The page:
One day I will have a plum tree and finally get around to making plum jam just like Nanny. Now, I have canned a lot, and I mean a lot and have even won county fair ribbons for some of my canned goods but as yet I have not been able to bring myself to can plum jam because nothing could shine a light on Nanny Green’s and especially not store bought plums. So when I make it, it will be from our garden and from my kitchen just like hers and a piece of her will shine on as I enjoy that jam in her memory.

Consider your ancestors recent and past and repeat history by learning a skill they had and it will bring you much closer to your heritage as well as enriching your everyday life. 1009685_10201998255016846_47614296_o

The Homestead Heart

“You have such an Old Soul.”

A phrase I have heard quite a few times from various people; teachers, elders, my peers. What does that even mean anyway?

I suppose when you sort of fit in -yet don’t – because you love people but not everything about people. When you are somewhat a loner but value some good visiting time with a select few people. When you love everything about the past yet you were never there in the flesh, only in spirit. When you are fascinated with history but not from the textbook viewpoint but from the raw living side of history whether that be your grandparents era or many generations before.

People say that reliving the past is a bad thing but how can getting back to our roots ever be bad when it brought us to where we are today. Modern life is just a scratch on the surface of what has made us who we are and frankly the modern world does not impress me as much as the trials and tribulations that our ancestors endured. Sure I appreciate some modern things; modern medicine to some degree is wonderful and in others is a dubious step forward, modern transport is convenient but to what cost,  modern agriculture provides and abundance of food and yet still so many are malnourished while being obese, and modern telecommunications brings us to blogs like this and near instant access to knowledge but can also open us to time wasting, danger, and fraud.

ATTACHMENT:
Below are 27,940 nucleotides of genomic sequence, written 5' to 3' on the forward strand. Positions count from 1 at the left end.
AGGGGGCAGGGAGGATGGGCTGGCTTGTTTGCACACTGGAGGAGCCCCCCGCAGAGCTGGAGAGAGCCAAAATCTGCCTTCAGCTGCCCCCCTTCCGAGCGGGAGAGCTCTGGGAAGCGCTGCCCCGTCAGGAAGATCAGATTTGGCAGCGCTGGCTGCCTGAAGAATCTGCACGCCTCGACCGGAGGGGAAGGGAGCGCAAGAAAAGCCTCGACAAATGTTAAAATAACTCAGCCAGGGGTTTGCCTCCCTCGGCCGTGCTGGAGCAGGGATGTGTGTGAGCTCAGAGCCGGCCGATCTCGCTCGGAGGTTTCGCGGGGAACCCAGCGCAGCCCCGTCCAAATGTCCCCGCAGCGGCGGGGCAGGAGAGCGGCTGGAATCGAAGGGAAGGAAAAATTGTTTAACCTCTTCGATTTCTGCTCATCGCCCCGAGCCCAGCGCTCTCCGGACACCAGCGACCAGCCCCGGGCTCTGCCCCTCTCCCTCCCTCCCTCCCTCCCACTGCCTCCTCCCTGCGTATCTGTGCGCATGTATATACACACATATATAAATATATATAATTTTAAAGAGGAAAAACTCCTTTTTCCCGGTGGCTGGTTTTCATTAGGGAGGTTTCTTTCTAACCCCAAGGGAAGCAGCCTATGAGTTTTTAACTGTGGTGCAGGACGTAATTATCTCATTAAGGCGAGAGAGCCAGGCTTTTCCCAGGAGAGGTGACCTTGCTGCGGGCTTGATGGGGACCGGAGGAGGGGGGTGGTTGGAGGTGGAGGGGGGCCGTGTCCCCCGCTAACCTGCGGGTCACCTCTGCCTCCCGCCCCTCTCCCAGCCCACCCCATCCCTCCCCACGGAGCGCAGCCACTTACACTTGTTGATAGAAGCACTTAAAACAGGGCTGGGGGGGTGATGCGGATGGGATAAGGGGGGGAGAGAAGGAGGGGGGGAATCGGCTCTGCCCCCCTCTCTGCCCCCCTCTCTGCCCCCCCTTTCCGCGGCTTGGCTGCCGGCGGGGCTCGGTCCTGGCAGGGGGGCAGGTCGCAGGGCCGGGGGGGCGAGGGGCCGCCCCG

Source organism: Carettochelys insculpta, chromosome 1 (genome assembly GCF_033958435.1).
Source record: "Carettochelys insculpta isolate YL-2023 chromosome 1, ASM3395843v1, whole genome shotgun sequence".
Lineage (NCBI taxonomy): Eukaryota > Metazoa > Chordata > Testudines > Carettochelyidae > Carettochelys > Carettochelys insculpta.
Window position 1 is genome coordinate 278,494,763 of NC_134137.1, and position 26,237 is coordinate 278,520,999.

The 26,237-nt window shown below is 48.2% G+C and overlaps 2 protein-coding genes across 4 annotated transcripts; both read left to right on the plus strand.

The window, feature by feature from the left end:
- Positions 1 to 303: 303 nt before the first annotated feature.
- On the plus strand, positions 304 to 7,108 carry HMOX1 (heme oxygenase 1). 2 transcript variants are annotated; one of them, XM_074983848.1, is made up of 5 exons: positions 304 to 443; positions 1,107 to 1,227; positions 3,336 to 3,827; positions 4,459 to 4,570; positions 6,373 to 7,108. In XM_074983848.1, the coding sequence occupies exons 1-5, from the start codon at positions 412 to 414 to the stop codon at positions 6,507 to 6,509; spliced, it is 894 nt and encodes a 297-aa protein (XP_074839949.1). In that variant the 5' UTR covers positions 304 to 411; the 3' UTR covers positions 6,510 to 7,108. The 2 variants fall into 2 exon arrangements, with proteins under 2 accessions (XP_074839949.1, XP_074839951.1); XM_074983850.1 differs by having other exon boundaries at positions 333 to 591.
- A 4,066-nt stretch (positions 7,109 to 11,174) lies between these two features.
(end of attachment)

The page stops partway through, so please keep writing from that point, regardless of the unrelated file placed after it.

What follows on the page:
So what could be so bad in stepping back in time to appreciate the simpler things in life? Homesteading is one way to do just that and it creates a mindset of reverence and appreciation for what we have and what exactly it takes to get what we need or want. If you have an old soul you will be drawn to old time skills, tips, wisdom, and past times and I hope that you find that here as I share our family journey to homesteading.

Homesteading is in the heart and it can be found in the inner city or the wide open country. It can be found in the business woman in the city who bakes her bread from scratch or the stay-home dad who grows a garden. It doesn’t matter where you are, homesteading is in your heart and here we can explore various aspects and experiences that will hopefully appeal to your homestead heart and old soul.